Curr Med Res Opin. 2014 Jun;30(6):1065-9. doi: 10.1185/03007995.2014.887003. Epub 2014 Feb 4.
Gastrointestinal bleeding in hospitalized children in the United States.
To investigate the epidemiology of GI bleeding in hospitalized children in the United States.
Data were obtained from the Healthcare Cost and Utilization Project Kids' Inpatient Database, Agency for Healthcare Research and Quality for the year 2009. The data were weighted to generate national-level estimates.
There were 23,383 pediatric discharges with a diagnosis of GI bleeding accounting for 0.5% of all discharges. Children with a GI bleed compared to those without were more likely to be male (54.5% vs. 45.8%; P < 0.001), older (children ≥11 years; 50.8% vs. 38.7%; P < 0.001), and admitted to a teaching hospital (70.5% vs. 56.4%; P < 0.001). Children 11-15 years of age had the highest incidence of GI bleeding (84.2 per 10,000 discharges) and children less than 1 year of age the lowest (24.4 per 10,000 discharges). The highest incidence of GI bleeding was attributable to cases coded as blood in stool (17.6 per 10,000 discharges) followed by hematemesis (11.2 per 10,000 discharges). Those with a GI bleed had a higher co-morbid burden (12.3% vs. 2.3%; P < 0.001) and severity of illness (40.1% vs. 14.5%; P < 0.001). The highest mortality rates associated with GI bleeding were observed in cases with intestinal perforation (8.7%) and esophageal perforation (8.4%). GI bleeding was independently associated with a higher risk of mortality (aOR 1.68, CI 1.53-1.84).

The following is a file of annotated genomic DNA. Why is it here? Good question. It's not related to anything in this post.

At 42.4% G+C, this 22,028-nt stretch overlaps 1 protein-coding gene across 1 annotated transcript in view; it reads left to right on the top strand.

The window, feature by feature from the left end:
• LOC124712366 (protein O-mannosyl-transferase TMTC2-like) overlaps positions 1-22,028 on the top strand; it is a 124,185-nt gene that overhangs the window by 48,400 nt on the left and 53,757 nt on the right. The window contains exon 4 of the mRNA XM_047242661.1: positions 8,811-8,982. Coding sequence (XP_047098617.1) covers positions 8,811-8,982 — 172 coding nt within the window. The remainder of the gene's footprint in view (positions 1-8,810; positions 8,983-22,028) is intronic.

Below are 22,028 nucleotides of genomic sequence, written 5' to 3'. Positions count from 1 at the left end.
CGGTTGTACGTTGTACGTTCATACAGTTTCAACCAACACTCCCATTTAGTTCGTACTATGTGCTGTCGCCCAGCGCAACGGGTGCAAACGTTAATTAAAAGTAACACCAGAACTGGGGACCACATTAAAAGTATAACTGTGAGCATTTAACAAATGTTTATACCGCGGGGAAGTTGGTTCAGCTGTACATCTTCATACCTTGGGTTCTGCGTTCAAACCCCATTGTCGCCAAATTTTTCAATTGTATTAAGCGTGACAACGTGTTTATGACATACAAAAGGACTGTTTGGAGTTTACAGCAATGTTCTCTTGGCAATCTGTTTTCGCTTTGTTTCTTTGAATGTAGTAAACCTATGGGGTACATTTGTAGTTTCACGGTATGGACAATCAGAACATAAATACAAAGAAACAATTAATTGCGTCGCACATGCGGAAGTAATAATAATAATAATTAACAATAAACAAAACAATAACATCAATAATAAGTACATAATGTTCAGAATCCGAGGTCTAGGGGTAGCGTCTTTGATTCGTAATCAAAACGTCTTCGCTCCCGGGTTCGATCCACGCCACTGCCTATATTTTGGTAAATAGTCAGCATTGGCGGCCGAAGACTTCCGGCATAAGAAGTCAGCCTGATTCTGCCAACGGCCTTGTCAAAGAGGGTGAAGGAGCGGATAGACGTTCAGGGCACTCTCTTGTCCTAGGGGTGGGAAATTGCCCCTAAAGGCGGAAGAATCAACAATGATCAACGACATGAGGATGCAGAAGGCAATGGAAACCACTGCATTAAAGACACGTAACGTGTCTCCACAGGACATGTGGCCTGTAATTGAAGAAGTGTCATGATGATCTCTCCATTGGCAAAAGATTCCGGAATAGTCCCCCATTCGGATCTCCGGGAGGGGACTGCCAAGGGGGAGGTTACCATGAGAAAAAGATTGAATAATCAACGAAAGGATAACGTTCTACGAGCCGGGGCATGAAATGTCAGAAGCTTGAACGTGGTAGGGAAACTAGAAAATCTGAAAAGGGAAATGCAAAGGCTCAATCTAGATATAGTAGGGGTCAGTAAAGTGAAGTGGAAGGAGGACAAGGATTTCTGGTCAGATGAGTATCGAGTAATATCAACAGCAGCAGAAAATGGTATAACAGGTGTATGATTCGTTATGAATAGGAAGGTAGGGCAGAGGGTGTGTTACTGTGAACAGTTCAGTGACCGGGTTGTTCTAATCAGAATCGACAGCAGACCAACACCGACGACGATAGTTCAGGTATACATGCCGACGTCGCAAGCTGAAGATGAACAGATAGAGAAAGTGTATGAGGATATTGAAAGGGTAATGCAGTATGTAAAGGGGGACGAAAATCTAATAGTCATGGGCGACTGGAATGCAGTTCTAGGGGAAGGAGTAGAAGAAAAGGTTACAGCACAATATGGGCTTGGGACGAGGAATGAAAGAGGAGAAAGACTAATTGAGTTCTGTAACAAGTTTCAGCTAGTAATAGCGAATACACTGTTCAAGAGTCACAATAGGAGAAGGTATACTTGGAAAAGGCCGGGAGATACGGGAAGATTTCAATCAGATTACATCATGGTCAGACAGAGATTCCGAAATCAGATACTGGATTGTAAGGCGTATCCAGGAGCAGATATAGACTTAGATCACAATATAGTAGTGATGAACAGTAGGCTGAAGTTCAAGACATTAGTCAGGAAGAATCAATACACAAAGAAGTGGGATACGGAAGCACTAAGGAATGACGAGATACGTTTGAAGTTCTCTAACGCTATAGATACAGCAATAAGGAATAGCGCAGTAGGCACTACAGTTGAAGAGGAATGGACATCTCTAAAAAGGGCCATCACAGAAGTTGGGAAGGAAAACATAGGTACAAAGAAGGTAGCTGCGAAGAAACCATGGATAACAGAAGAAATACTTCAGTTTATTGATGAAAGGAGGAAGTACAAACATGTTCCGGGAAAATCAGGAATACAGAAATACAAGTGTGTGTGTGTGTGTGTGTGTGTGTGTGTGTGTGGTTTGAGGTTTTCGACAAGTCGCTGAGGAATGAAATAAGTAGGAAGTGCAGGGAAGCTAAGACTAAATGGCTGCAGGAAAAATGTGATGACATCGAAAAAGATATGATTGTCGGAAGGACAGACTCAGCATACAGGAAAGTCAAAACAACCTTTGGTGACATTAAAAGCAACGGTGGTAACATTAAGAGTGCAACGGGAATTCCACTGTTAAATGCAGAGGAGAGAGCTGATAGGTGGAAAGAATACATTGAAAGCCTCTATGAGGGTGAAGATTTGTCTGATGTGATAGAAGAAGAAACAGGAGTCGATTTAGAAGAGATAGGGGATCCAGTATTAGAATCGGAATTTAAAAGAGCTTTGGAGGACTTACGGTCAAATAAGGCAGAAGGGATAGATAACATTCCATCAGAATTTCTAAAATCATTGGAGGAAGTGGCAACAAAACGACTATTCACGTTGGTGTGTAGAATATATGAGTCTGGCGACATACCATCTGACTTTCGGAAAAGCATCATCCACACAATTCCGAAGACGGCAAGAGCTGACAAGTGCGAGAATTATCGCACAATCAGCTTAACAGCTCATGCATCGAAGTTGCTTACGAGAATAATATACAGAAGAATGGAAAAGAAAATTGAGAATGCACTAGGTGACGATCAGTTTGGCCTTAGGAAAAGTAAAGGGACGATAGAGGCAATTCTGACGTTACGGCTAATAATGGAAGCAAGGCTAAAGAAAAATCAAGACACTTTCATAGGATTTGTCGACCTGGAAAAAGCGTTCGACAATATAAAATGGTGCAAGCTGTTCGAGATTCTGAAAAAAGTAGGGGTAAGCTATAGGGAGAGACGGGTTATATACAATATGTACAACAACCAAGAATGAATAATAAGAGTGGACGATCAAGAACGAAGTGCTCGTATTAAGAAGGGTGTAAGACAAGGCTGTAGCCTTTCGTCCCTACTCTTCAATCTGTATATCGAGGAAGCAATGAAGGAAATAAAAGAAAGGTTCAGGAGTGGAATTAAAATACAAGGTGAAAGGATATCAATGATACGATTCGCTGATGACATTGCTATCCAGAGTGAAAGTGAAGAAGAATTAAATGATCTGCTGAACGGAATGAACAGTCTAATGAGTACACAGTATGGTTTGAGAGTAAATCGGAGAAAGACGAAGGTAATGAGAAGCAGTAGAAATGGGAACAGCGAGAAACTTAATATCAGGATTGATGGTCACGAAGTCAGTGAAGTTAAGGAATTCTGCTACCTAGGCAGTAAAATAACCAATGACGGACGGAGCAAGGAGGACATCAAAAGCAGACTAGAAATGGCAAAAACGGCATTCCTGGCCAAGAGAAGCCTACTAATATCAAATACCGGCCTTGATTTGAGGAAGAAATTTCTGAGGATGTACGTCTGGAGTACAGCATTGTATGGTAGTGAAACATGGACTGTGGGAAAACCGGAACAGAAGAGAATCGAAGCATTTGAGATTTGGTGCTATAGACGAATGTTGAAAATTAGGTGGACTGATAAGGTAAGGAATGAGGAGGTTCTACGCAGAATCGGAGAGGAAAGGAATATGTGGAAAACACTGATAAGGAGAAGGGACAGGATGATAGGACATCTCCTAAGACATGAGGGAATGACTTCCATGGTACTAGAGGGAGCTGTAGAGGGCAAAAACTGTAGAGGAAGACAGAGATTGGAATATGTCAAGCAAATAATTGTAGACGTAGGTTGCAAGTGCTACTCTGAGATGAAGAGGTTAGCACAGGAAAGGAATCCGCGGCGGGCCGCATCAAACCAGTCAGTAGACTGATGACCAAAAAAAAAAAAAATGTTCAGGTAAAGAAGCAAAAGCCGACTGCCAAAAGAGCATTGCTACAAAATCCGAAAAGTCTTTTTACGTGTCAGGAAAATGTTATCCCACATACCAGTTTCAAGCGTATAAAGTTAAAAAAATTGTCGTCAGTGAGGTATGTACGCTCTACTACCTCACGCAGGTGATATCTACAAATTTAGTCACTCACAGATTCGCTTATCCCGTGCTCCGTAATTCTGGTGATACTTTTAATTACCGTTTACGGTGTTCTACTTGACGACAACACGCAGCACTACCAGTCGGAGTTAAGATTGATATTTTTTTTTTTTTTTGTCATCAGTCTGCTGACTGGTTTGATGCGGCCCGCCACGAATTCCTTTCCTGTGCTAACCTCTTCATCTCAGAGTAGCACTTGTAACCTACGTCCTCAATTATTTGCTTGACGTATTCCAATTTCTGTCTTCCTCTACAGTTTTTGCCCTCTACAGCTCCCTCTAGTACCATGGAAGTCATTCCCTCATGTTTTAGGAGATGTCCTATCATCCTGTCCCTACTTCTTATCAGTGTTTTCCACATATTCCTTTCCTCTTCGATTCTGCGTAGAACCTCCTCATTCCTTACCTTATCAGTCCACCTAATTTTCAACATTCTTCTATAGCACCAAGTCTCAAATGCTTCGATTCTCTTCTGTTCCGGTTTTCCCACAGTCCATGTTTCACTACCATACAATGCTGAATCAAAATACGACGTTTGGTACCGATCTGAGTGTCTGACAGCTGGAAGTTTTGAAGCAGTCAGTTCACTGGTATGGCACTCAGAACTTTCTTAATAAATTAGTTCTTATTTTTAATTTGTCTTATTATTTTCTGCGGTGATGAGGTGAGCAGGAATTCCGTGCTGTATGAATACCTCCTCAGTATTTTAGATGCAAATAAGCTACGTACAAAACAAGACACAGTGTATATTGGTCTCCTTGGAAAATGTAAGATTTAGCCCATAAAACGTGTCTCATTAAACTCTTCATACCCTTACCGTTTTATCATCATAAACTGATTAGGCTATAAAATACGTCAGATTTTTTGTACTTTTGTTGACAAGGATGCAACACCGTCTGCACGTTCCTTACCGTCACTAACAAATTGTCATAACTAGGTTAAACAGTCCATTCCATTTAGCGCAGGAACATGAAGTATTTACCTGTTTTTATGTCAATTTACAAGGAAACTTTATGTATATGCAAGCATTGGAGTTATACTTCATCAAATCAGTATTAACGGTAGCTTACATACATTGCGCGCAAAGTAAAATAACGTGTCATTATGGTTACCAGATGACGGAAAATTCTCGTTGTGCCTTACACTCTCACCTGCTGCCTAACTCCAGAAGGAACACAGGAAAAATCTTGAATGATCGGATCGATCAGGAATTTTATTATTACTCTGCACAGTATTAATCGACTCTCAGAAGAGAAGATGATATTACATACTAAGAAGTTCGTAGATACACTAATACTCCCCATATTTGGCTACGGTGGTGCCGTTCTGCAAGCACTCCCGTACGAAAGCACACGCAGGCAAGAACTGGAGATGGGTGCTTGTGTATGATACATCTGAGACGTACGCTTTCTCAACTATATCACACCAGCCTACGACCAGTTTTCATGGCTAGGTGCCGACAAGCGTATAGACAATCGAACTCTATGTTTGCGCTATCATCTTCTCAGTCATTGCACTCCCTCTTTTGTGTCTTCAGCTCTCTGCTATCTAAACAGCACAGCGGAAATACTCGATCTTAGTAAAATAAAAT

Our results describe the epidemiology of GI bleeding in hospitalized children within the United States. We found a substantial risk of mortality attributable to GI bleeding in this patient population. Our study is limited by the exclusion of non-hospitalized children, the reliance on ICD-9-CM codes and the absence of longitudinal follow up of patients.
Adolescent; Child; Epidemiology; Gastrointestinal bleeding; Incidence; Outcomes; Pediatric
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